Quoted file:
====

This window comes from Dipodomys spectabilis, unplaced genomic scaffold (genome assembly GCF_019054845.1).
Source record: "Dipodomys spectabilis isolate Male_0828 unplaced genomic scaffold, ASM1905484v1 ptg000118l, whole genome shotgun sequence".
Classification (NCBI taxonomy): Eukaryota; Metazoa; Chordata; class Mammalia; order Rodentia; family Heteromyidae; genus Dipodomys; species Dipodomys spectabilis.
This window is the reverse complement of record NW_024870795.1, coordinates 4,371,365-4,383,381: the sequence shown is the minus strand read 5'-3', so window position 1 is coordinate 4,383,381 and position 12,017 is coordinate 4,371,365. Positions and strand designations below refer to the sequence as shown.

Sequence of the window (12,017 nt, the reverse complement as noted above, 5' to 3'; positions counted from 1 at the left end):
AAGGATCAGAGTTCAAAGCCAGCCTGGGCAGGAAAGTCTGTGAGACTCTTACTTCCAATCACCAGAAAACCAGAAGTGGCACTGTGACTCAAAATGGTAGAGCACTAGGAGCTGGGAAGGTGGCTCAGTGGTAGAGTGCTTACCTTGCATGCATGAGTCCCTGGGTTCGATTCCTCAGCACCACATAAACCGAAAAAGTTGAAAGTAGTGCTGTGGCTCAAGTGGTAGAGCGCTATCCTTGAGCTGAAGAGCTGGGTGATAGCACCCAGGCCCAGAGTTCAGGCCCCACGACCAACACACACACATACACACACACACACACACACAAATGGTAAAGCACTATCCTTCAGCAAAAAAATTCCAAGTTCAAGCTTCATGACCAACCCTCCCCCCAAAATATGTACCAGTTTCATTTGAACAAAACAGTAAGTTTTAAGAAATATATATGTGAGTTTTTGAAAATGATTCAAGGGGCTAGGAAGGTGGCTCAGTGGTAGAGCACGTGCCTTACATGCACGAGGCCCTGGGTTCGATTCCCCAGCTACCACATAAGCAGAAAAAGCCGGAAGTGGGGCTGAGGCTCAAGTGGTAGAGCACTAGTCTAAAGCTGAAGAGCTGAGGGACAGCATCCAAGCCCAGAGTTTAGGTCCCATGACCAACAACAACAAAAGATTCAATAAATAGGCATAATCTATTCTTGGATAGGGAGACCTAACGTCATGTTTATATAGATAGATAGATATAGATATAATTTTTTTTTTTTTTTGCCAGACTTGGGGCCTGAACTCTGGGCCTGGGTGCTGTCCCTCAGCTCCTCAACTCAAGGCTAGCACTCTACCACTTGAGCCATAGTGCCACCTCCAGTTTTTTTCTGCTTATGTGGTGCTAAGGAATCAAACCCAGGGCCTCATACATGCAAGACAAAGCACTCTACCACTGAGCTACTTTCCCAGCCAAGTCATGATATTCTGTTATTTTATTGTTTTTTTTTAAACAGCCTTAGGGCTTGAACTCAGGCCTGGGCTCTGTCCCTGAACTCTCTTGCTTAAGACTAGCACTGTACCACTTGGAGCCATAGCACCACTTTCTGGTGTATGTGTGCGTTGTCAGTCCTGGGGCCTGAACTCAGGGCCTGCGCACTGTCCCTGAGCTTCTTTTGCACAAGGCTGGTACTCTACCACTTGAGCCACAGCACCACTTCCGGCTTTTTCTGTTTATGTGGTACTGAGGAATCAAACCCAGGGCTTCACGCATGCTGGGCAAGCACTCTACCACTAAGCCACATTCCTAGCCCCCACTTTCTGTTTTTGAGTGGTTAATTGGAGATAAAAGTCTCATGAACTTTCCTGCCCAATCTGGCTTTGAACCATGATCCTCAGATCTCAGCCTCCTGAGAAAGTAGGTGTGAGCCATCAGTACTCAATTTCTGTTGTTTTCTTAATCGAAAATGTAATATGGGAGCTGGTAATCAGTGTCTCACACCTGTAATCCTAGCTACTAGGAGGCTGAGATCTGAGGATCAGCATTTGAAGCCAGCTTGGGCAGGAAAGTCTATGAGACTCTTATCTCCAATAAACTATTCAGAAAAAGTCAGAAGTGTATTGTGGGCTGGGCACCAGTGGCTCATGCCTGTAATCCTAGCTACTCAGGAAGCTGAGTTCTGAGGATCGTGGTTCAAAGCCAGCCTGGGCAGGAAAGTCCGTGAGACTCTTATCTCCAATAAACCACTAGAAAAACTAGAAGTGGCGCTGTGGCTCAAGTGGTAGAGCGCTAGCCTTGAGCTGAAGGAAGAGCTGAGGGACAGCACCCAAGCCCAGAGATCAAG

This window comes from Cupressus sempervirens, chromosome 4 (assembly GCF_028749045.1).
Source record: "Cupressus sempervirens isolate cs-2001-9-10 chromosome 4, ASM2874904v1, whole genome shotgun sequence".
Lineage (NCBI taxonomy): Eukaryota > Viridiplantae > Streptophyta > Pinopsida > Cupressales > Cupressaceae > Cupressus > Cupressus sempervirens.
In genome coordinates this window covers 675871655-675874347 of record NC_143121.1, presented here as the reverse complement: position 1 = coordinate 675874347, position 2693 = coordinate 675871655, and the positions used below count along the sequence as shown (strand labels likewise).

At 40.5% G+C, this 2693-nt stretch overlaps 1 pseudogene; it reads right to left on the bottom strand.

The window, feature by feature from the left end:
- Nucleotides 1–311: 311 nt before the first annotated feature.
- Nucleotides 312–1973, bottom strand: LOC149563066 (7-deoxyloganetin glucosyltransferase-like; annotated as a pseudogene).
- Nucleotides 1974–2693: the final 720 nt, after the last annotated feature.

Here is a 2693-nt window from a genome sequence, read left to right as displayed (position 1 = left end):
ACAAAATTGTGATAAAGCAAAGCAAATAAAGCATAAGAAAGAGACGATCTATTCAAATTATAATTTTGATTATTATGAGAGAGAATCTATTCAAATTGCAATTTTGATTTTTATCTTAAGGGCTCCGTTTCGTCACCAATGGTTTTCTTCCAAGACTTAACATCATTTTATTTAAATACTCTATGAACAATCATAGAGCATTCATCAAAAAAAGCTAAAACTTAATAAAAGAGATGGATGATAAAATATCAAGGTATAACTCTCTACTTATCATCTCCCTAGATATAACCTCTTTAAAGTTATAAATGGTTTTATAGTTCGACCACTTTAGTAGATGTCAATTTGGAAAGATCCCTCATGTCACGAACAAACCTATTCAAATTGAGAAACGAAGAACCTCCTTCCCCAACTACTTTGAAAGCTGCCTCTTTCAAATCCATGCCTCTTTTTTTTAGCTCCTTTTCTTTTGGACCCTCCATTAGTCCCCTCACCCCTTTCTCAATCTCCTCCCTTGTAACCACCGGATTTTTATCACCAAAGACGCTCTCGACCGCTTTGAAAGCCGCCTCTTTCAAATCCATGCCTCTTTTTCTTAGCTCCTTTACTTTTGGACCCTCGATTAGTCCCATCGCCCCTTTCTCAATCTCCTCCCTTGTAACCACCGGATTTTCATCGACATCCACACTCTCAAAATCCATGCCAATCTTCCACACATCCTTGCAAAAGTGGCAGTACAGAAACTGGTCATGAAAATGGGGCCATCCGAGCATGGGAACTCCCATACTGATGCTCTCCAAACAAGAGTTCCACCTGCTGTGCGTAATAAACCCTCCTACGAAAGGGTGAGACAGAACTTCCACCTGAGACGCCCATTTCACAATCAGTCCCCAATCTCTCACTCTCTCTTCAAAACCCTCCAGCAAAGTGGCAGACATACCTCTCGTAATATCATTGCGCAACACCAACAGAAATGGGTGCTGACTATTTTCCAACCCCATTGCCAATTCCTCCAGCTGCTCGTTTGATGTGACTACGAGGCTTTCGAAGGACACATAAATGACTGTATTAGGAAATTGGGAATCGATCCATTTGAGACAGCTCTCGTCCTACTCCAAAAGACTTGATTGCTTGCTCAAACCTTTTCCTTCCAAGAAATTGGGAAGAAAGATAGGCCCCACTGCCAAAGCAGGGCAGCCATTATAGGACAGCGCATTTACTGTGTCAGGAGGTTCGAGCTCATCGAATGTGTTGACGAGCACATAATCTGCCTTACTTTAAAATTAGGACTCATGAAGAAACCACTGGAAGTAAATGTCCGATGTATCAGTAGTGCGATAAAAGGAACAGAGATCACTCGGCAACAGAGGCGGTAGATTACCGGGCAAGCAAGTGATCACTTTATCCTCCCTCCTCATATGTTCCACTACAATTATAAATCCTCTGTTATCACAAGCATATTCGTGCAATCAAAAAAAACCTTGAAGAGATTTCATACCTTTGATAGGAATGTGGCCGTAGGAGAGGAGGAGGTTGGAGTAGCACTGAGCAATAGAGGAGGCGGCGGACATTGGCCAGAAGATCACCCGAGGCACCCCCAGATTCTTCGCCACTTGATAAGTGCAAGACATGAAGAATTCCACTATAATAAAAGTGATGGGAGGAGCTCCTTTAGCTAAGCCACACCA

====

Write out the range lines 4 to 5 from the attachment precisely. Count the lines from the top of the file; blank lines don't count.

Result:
This window is the reverse complement of record NW_024870795.1, coordinates 4,371,365-4,383,381: the sequence shown is the minus strand read 5'-3', so window position 1 is coordinate 4,383,381 and position 12,017 is coordinate 4,371,365. Positions and strand designations below refer to the sequence as shown.

Sequence of the window (12,017 nt, the reverse complement as noted above, 5' to 3'; positions counted from 1 at the left end):